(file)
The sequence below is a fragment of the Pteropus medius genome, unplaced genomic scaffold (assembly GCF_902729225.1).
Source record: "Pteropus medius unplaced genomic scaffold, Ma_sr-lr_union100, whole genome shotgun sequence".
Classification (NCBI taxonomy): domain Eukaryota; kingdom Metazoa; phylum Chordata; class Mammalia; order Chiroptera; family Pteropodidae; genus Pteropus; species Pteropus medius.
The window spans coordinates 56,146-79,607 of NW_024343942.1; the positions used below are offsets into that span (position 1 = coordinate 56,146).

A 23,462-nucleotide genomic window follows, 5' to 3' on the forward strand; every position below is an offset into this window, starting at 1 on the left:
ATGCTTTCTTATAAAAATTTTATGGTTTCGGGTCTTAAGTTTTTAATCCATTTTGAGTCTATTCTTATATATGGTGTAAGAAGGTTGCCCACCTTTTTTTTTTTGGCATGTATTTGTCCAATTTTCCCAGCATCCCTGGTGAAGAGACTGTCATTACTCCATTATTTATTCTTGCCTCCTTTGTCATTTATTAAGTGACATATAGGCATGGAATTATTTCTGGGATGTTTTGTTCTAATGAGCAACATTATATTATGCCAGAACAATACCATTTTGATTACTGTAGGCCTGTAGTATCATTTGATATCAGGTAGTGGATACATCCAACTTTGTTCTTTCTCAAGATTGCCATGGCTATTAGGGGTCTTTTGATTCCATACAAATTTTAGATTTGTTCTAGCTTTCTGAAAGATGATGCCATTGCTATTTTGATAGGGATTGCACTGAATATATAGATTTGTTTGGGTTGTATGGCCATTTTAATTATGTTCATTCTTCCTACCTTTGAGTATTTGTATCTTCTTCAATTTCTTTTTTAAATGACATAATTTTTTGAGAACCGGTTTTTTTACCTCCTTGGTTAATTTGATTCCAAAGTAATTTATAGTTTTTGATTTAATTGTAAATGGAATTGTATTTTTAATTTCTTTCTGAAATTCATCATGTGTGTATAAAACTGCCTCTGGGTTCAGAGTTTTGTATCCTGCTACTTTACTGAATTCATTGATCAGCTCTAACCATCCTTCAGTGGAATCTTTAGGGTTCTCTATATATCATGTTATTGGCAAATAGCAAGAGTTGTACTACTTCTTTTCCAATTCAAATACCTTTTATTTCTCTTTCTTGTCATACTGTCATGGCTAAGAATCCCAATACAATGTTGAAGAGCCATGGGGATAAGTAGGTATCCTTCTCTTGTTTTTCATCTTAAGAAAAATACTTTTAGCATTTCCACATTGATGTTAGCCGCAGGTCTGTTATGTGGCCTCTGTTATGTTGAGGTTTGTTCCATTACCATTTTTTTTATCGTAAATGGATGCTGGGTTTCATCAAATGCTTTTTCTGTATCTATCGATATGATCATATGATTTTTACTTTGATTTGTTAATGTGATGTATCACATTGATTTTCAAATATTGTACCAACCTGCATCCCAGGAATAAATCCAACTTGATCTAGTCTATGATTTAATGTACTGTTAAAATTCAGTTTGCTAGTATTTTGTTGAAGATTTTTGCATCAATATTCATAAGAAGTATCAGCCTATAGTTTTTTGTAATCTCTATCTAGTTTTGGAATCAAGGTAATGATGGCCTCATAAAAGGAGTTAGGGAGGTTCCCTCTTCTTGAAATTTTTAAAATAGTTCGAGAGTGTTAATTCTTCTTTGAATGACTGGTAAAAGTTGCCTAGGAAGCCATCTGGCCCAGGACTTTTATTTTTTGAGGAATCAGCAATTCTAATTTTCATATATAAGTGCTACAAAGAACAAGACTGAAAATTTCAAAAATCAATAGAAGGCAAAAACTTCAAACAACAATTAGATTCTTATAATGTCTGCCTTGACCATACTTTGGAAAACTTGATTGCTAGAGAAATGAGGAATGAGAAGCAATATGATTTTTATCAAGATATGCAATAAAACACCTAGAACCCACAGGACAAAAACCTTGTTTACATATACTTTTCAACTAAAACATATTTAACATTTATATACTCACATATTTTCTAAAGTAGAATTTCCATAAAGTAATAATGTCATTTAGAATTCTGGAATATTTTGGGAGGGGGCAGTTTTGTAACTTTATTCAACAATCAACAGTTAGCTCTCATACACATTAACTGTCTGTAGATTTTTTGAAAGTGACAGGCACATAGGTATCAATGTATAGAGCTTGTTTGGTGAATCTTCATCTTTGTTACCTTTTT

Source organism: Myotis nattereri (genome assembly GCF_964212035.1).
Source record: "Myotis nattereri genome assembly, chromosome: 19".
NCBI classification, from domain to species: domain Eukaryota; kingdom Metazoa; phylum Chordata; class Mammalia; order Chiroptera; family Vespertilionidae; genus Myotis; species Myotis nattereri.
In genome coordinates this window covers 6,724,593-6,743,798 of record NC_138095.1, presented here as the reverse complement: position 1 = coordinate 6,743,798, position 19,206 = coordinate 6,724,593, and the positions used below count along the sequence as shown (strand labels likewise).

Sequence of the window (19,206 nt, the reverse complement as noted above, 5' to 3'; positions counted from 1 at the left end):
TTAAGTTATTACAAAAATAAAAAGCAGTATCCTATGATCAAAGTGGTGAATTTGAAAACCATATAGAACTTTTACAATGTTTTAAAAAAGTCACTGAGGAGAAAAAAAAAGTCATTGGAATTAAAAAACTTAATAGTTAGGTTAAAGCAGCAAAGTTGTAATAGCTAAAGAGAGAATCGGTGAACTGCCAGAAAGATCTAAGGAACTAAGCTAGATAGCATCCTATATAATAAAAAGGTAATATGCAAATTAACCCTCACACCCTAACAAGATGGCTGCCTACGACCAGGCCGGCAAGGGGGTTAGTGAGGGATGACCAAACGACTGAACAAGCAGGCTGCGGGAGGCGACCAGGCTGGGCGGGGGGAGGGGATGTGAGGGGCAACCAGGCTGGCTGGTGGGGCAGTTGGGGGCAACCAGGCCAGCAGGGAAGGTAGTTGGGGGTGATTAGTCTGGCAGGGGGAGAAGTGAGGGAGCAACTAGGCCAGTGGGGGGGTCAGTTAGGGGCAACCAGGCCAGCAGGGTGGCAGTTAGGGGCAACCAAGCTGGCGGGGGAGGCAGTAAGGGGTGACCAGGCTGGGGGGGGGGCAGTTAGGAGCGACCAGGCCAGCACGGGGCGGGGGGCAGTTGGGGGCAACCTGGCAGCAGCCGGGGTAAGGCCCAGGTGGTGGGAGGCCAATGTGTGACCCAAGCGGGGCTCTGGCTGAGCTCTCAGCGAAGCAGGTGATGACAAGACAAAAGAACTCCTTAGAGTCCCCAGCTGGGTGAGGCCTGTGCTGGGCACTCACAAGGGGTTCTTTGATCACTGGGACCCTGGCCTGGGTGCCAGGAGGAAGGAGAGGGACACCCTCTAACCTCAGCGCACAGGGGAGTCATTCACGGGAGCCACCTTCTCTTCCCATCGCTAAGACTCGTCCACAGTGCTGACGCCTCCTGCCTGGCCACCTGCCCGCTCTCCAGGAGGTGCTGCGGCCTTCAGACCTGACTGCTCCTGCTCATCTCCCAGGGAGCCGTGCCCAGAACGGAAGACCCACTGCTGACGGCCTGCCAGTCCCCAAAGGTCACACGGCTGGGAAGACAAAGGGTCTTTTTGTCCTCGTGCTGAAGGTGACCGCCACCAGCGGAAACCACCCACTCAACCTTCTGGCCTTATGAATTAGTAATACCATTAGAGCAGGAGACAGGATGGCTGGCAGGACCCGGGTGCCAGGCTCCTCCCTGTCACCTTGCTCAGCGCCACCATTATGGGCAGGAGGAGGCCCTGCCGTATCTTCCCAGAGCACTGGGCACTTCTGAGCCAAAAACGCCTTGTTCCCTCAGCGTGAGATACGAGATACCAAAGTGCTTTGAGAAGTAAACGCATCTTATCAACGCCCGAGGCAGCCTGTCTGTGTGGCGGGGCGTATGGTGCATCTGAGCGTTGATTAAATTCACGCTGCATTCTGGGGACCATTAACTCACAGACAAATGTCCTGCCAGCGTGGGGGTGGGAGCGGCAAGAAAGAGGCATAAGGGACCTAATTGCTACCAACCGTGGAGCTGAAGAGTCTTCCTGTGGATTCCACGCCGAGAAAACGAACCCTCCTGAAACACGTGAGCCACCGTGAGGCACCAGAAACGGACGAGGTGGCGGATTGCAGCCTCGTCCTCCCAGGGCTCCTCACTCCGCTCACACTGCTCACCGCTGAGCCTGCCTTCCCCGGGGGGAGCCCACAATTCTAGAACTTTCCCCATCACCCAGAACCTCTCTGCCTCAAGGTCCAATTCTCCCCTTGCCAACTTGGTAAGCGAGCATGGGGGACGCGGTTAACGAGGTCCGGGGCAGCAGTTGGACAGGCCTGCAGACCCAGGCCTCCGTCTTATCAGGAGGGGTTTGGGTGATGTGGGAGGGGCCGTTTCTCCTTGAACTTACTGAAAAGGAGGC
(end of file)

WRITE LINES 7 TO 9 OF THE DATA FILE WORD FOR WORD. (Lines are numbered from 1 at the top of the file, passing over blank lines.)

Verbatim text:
Source organism: Myotis nattereri (genome assembly GCF_964212035.1).
Source record: "Myotis nattereri genome assembly, chromosome: 19".
NCBI classification, from domain to species: domain Eukaryota; kingdom Metazoa; phylum Chordata; class Mammalia; order Chiroptera; family Vespertilionidae; genus Myotis; species Myotis nattereri.